“So, you don’t want to tell me. It’s fine, really. In case you haven’t noticed, I’m not exactly a Forian nationalist either. Here, look.” He straightened the wrinkles on his cheek with his hands, and showed me his strangely shaped burn-mark. It wasn’t a flame, or a water droplet, or any other mark I’d seen so far. Instead, it was shaped like a flower.
“Do you trust me now?” he said, letting his wrinkles fold up again as he went for another sip of tea.
I frowned beneath the scarf. “I’m sorry, I don’t know what that is.”
“Really? Old age may have disfigured it a bit, but surely you can tell that it’s a poppy?” he asked, teacup on the edge of his lips.
“Yeah, I guess.”
“Then you know what that means, correct?”
“No, I don’t.”
“You don’t know about Project Poppy?”
I shook my head.
He looked at me strangely, drooping eyelids twitching irregularly. “I see,” he said quietly, leaning into his backpack which was leaning into the chair.
After a moment of silence, I remembered that Elenor was probably waiting for me, and decided to leave. However, I couldn’t leave empty-handed. “Um, sir,”
“Please, call me Ather, Ather Angel.”
“Thank you, my name’s Val Forster.”
“Thank you, Mr. Angel.”
“Right! Ather, I was wondering if you would let me read one of your books. I’ll give it back before I leave the city.”
“Sure. You’ve read more than three books, right?”
Odd question, I thought to myself. “Of course.”
“Then go right ahead.” He grabbed the untouched teacup on my side of the table as I stood up to look at the bookshelves. He drank it quietly while I perused his collection.
To be honest, there wasn’t a lot of perusing going on. There were no labels, and most of the books looked like they hadn’t been touched in years. I didn’t know where to start, so I grabbed one randomly. Opening the first page, I realized that it was a play by a playwright who was quite famous on Earth. I flipped through the Acts and Scenes, stopping at the Epilogue. I’d already read this book in the library back home, so I didn’t want to borrow it. But before putting it back on the shelf, I read the very last line.
“Let your indulgence set me free.”
When I closed the book, it vanished. Holding my breath, I looked over at Ather. He was sipping tea while staring at the ground quietly.
“Thanks so much!” I said, pretending to hold something behind my back.
“Don’t mention it, young’un,” he said, not looking up. “I hope to see you again. Farewell.”
“Likewise.” I walked backwards into the empty room with the counter. I sidestepped out of view of the door, took a few breaths to calm myself, and stared at my hands. The book was gone, just like the book I’d read at the House. Since I knew this was a magical world, I tried to call for the book somehow. I thought of the title, the characters, the first and last lines, and whispered the author’s name, but nothing happened.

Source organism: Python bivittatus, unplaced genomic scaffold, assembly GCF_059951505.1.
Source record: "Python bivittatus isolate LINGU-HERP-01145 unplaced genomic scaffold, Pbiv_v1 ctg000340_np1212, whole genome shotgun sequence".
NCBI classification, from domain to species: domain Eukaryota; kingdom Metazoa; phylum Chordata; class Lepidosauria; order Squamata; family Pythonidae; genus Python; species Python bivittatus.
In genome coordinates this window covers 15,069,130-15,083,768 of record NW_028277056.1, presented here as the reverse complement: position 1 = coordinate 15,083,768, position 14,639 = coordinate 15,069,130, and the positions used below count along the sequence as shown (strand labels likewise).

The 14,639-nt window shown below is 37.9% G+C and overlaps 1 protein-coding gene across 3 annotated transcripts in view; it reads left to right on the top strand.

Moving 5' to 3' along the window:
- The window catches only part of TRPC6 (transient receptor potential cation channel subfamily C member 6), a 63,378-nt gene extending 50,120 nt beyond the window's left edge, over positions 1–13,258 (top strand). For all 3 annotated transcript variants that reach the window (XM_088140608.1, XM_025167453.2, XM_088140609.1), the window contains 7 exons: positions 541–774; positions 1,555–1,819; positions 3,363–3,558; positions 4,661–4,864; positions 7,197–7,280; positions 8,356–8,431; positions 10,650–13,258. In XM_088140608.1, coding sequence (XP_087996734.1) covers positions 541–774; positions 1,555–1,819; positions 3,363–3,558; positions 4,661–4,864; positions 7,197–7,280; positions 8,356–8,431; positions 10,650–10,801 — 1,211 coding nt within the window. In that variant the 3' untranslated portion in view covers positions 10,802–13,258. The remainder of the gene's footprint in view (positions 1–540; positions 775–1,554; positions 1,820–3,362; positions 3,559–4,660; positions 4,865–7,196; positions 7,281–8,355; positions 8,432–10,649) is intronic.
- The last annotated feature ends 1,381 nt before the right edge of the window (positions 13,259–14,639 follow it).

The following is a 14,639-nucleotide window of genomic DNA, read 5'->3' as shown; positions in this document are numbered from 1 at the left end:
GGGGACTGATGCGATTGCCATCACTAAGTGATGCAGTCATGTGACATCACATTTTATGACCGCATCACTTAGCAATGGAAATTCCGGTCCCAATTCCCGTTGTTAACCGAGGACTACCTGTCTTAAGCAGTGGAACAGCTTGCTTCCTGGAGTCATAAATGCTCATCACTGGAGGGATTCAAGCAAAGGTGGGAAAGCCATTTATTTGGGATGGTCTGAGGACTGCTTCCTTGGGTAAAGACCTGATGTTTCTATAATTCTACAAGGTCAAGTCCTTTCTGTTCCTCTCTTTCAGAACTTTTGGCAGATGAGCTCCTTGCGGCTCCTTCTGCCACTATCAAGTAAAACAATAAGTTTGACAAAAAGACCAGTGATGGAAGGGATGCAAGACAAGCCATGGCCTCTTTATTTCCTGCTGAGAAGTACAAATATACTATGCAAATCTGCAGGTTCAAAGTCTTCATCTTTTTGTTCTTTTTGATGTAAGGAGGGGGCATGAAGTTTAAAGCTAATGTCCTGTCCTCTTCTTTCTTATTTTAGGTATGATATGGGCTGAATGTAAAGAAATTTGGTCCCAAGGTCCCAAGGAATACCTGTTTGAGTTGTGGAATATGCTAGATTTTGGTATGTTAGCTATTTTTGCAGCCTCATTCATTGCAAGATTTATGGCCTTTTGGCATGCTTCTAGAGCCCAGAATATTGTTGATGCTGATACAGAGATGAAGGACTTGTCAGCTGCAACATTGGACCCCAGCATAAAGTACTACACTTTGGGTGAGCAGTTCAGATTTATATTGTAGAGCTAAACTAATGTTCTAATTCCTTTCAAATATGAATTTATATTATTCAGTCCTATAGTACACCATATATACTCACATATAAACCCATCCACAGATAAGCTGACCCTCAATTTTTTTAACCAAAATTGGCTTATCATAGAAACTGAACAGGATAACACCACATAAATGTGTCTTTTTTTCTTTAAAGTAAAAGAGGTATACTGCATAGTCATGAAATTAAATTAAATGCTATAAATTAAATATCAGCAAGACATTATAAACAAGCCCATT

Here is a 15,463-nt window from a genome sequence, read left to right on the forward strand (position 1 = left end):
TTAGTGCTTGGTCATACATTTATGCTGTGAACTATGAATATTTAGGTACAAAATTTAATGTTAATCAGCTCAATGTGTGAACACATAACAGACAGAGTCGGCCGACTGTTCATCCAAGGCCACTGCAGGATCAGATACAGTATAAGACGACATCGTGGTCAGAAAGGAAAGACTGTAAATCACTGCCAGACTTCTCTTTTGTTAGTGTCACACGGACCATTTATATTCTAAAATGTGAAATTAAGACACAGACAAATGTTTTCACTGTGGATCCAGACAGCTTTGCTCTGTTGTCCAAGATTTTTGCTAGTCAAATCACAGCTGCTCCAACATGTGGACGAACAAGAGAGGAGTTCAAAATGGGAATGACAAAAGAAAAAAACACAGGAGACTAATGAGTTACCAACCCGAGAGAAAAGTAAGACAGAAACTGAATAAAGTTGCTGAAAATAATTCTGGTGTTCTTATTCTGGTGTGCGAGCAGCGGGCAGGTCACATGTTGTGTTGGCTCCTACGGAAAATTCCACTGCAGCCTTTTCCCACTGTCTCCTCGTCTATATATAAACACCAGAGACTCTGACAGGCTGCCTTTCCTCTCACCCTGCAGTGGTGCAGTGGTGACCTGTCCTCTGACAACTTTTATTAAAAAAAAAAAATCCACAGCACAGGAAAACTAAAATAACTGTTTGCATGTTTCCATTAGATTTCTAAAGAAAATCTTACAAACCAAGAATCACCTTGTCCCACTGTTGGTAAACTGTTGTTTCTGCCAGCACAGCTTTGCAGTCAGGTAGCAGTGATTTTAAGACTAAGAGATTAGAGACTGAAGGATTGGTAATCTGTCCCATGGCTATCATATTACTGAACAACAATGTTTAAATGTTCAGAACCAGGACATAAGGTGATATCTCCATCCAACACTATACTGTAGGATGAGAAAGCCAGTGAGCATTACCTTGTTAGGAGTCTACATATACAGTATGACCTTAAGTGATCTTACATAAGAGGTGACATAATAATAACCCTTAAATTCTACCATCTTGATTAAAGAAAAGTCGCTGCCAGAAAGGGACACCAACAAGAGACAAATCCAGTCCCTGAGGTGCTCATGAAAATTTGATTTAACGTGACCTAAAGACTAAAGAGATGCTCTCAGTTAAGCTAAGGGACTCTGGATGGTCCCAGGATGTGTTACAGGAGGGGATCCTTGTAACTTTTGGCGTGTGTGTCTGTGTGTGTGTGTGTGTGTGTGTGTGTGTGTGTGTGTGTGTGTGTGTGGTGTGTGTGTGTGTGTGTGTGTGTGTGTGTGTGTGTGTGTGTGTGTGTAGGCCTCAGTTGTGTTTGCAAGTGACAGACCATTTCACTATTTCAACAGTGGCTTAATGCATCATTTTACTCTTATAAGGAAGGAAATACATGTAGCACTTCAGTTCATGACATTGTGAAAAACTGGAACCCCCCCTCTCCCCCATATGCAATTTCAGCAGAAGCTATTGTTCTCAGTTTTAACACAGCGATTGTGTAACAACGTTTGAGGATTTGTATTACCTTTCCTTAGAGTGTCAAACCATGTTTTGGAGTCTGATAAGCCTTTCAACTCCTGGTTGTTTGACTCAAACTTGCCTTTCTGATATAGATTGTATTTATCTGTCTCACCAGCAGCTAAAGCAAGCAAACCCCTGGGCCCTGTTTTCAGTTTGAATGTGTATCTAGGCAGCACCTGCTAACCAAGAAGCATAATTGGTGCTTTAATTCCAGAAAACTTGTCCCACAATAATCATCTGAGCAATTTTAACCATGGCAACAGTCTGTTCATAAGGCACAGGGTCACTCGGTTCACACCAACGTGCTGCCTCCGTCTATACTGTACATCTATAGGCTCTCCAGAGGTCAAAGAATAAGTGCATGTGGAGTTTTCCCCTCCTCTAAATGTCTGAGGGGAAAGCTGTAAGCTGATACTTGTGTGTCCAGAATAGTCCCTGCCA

I needed to find a way to understand this world’s magic immediately, both so I could return the book, and because I didn’t want every book I closed to vanish before I could even read it! But how was I going to learn about magic without giving away my otherworldly origins?
Wait, why was I trying to hide that in the first place? Someone like Elenor would give me an explanation about magic if I asked for it, and it was unlikely that would make her think I was from another world, but even if it did, why did that matter? As long as they didn’t hand me over to the government for dissection, I’d be fine. And I wouldn’t have to dance around explanations about the culture and norms of Fore, either.
If I had questioned my actions sooner, perhaps I could have asked Moxy for a better explanation of the Wonders. That would have helped me track down Demetrius more easily!
Resolving to finally getting a grip on this world’s mysteries, I opened the door of the Shop, and stepped into the crowd. I crossed the street, and went back to the place where Elenor had left me. The sun was descending, painting the sky behind the guilds a mix of red, orange, and blue. The crowds around the guilds thinned as people said goodnight to their colleagues, friends, and neighbors, and went back home. A few people went inside their guilds after saying farewell, while the number of people leaving the guilds decreased.
Finally, Elenor’s brown hair bobbed into view outside the Fiddler’s guild. She tapped her stick, looking exhausted. I was walking towards her when I felt something tug my head from the side. I turned and saw a man with the end of my scarf stuck on his armor.
“Sorry young lady,” he said, trying to pull it loose without tearing it.
“It’s okay,” I replied. He was wearing full-body armor with a helmet and everything, so I couldn’t tell what he looked like. His armor was so shiny, I caught a reflection of my face staring back at me. I also saw my eyes widen as I realized that my face was bare.
“Here you go,” he said, as the fabric came free, and he looked up.
I grunted as the wind was knocked out of me. The armored man’s surprised shout faded as I slammed into the ground, head spinning in a daze. I heard some loud tapping in the distance, as well as confused voices closer by.
Pain shot through my knees as I was dragged across the floor, skin scraped raw against the abrasive floor. A hand caught me under my armpits, and my stomach lurched as the wind cut across my face. Finally, I felt a smooth wall behind me as I was put gently onto the floor. I caught my breath and turned my face.
A hooded figure crouched next to me, the same hooded figure I’d seen outside the alley near the guilds.
“Sorry about that, but there’s no time to explain,” said the figure, leaning forward. The fading sunlight illuminated the corners of his fiery red hair, the tip of his crooked nose, and the edges of the nasty scar on his chin.
“No time,” he interrupted. “We need to get out of here now, Jean.”
At first I thought the explosion had been in my head – a product of this strange man blurting out my name – but then there was another, then another.
“It’s started!” he said, grabbing my hand and forcing me up. “We need to get out before –”
Against the cacophony of explosions and screams, and against the backdrop of encroaching twilight, a single sound cut through the noise to echo inside my head. It sounded like a growl played on a harpsichord, and despite its obviously unsettling nature, it softened my heartbeat, and deafened the explosions to a quiet pop, and the screams to a simple whistle.